According to the latest report from Adobe Digital Index, online spending in the US on Wednesday reached $1.57 billion, up 19 percent from last year, while reaching $1.93 billion by the end of Thanksgiving Day, up 11.5 percent from last year. By midnight on Friday, sales increased 22 percent from the same day last year while the number of online customers largely outpaced in-store customer foot traffic.
Meanwhile, in-store shopping is expected to fall three to four percent for Black Friday, once final numbers are published, according to analysts at Cowen and Co., though this number will be offset by a 20 percent increase in online customer traffic.
Amazon, Best Buy, Target offer highest average discounts
Amazon took the online lead this year by offering an average discount of 42 percent off select items, followed by Best Buy at 36 percent, Target at 35 percent, and Walmart at 33 percent, according to Clavis Insight. Meanwhile, Macy’s Inc. experienced several glitches with its website due to heavy traffic and had to delay customers from accessing the site at three different times.
Fueling the upswing in consumer confidence in the US is an estimated 4.9 percent unemployment rate for October, its lowest point for that month in nearly eight years since the recession. Hourly wages have also increased 2.8 percent for the year for all employees on private non-farm payrolls, the most since mid-2009. In the UK, unemployment recently fell to 4.8 percent in September, hitting an 11-year low.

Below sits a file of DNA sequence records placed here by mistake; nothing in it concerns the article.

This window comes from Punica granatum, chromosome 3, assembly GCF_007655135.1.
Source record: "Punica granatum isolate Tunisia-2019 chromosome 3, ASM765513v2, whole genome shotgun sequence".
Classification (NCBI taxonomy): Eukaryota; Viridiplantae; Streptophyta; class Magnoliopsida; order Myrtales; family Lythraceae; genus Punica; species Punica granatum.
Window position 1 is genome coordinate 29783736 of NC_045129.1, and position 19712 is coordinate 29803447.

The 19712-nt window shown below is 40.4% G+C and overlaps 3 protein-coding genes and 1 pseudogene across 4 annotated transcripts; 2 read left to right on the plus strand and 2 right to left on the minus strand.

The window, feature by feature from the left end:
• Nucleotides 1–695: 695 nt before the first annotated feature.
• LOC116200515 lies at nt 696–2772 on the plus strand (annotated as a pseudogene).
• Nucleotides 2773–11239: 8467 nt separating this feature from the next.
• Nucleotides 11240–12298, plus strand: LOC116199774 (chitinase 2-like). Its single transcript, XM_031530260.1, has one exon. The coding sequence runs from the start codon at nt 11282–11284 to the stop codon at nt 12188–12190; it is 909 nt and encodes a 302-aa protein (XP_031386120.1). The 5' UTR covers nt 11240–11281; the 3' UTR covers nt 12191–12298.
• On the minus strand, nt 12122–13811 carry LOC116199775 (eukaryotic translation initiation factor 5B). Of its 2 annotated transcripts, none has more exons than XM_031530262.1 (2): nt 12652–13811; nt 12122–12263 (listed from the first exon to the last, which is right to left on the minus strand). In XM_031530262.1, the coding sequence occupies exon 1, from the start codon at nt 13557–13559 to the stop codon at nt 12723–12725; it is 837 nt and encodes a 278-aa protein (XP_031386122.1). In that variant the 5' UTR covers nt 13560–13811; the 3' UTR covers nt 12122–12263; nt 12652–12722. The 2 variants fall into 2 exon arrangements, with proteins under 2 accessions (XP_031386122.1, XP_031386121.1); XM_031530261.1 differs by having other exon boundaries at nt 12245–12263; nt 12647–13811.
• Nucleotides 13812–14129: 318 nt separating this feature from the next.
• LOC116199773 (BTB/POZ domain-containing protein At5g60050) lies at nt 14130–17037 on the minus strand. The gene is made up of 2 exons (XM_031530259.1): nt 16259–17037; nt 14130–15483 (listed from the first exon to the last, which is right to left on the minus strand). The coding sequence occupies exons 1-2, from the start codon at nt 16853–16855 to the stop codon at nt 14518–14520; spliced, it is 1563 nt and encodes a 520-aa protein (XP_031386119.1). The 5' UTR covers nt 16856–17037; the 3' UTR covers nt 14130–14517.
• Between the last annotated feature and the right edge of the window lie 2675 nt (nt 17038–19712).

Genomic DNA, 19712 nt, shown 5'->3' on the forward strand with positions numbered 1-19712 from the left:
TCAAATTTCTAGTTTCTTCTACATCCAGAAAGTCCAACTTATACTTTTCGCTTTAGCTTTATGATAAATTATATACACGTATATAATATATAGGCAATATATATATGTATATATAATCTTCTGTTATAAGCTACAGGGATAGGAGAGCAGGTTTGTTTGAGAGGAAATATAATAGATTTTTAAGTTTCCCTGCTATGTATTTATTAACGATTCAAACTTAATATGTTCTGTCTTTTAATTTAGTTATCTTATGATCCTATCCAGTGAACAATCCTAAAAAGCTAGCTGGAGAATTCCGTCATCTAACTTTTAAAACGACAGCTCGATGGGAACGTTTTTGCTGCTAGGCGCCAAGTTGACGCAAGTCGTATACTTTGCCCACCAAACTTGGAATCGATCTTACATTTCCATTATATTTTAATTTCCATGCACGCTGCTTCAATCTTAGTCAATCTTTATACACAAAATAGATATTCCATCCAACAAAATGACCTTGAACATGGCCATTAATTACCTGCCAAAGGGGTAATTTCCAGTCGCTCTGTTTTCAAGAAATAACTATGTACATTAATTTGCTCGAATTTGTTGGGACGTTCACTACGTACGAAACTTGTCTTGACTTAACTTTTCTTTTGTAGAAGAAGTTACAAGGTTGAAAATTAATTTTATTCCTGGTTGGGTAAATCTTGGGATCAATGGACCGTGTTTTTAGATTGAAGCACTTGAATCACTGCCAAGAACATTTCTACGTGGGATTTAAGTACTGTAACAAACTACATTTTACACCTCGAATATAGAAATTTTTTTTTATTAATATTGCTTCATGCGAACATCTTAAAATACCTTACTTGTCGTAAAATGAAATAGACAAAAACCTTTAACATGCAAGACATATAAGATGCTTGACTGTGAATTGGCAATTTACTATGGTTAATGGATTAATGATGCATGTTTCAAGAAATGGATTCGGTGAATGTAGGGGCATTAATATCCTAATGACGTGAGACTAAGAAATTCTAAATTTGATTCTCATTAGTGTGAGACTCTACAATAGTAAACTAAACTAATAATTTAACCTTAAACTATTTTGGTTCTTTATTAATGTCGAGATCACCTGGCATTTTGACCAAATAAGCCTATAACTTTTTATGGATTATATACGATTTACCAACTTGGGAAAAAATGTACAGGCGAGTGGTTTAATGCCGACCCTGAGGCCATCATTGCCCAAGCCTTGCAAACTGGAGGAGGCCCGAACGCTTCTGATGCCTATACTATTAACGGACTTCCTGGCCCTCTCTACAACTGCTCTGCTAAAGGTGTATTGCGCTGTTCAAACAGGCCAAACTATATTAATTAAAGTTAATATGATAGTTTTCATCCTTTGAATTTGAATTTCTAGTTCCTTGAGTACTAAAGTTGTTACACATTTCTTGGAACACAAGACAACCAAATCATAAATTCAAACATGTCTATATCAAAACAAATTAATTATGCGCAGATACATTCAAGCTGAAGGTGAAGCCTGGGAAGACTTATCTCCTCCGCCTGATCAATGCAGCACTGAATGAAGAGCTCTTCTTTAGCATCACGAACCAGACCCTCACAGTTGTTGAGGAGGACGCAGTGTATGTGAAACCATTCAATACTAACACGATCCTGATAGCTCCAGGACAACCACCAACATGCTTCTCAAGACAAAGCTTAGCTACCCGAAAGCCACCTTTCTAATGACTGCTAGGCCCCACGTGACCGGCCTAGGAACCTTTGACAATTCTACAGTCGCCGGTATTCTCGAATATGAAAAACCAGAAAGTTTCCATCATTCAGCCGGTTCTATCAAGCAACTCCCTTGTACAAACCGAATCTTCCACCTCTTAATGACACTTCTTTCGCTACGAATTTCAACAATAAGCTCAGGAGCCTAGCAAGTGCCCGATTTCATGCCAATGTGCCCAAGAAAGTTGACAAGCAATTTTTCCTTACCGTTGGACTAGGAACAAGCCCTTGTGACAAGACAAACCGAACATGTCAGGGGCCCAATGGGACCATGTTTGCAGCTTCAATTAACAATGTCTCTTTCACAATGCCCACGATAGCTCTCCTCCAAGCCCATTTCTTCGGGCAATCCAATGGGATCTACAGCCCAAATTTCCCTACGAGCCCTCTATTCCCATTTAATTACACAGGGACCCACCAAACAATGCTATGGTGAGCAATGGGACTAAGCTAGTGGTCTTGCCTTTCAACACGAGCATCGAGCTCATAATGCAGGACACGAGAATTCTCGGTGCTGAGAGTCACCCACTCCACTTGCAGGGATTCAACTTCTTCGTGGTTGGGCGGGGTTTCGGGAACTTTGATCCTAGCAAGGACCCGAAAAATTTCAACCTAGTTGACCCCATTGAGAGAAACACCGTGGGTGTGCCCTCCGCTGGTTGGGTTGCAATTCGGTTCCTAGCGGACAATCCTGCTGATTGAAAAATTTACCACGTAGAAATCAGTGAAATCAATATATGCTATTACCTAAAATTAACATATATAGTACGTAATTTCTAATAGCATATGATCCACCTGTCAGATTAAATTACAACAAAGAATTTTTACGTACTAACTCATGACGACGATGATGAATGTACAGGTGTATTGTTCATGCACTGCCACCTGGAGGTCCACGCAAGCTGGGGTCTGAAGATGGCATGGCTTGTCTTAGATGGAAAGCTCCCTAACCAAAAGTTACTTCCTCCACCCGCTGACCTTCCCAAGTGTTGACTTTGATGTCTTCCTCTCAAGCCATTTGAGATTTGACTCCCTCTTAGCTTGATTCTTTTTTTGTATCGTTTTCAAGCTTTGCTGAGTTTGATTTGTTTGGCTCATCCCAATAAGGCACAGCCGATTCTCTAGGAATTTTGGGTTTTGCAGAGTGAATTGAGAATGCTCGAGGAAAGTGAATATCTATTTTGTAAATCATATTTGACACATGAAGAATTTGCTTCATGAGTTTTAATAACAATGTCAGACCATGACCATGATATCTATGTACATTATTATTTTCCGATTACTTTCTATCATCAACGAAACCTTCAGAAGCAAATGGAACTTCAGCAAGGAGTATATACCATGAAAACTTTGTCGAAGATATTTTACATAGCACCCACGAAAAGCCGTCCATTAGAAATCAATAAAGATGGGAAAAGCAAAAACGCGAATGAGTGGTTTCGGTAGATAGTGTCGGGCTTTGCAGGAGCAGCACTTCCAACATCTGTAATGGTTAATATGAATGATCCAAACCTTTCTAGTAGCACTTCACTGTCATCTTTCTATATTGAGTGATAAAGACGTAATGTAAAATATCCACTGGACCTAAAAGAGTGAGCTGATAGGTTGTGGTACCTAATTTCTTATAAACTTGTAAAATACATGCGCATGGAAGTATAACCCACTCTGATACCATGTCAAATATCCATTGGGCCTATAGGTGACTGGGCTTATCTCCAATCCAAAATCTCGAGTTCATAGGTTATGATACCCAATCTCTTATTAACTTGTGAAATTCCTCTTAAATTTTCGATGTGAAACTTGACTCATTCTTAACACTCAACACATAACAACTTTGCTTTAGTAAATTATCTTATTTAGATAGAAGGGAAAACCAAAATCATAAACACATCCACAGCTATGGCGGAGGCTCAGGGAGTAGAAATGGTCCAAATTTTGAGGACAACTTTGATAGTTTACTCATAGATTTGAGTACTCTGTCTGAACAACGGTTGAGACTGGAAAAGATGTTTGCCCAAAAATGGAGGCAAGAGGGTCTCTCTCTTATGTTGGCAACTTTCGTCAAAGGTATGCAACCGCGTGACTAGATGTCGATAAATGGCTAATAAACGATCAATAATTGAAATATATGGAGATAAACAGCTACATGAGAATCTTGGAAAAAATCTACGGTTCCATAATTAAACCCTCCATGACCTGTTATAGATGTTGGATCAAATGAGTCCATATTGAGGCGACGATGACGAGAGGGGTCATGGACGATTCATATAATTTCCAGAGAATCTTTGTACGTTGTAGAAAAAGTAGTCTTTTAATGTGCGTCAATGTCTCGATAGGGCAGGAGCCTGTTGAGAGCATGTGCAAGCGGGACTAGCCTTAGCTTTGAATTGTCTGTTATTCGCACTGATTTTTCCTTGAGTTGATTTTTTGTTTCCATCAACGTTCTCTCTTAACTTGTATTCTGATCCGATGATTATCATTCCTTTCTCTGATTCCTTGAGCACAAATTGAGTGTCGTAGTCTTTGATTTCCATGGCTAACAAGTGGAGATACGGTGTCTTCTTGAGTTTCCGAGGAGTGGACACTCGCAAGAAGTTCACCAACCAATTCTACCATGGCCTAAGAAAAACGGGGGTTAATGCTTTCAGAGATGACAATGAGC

Due to the upswing in online shopping, The National Retail Federation now expects total holiday sale spending in 2016 to increase 3.6 percent to $655.8 billion. The latest Gallup poll also expects that Americans will spend $785 on Christmas gifts this year, similar to previous years but still lower than the $900 average before the recession. Shopping data for Black Friday is expected to be released this weekend.
Mobile devices made at least 56 percent of online visits
Adobe’s index also notes that web traffic from mobile devices accounted for the majority of online site visits Friday at 56 percent, with other estimates around 60 percent. The index says 47 percent of all site visits were made from smartphones, while 9 percent were made from tablets.
Some customers at retail outlets have noticed that morning sales have not been as busy as they were just a couple of years ago, as shoppers increasingly become aware that they can get the same deals in-store and online.
"It used to be very busy, but for the past two years the mornings are not very crazy," Gina Reynolds, a 39-year-old housewife shopping at a Macy's store in Chicago, told Reuters.
“Years ago, you couldn’t even get a basket,” Phyllis Mills, a 60-year old West Covina resident, told the LA Times. “People were mean.”
While consumers continue to be dealfocused throughout the weekend, Charlie O’Shea, lead retail analyst at Moody’s Investors Service, notes that the two Saturdays before Christmas will also be “big days” for retailers.